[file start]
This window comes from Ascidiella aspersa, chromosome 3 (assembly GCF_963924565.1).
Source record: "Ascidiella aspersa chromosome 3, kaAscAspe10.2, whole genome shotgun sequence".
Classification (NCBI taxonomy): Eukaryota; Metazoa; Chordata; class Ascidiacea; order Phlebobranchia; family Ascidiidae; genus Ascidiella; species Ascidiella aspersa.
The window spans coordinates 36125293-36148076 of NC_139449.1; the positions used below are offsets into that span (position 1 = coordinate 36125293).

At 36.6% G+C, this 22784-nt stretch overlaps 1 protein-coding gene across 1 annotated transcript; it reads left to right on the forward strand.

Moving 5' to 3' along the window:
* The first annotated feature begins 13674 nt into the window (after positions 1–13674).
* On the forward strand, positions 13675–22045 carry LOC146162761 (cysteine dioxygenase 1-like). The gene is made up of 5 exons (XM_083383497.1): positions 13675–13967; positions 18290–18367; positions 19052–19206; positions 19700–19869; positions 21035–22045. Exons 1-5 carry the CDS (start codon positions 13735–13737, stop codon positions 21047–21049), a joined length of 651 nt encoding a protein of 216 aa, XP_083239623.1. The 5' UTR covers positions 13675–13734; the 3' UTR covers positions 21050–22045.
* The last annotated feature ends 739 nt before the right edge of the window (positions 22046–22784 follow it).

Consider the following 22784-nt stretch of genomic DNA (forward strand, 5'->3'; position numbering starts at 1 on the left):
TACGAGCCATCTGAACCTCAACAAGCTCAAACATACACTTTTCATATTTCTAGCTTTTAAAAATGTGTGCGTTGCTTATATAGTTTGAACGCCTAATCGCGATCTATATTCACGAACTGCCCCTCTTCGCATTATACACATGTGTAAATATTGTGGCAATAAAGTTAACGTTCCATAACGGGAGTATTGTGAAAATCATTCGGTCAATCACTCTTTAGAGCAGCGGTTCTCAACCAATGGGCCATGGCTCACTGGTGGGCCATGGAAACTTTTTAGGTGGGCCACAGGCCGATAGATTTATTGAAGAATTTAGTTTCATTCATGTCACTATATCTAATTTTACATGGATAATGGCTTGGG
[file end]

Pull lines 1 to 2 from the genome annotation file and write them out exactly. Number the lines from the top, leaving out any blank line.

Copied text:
This window comes from Ascidiella aspersa, chromosome 3 (assembly GCF_963924565.1).
Source record: "Ascidiella aspersa chromosome 3, kaAscAspe10.2, whole genome shotgun sequence".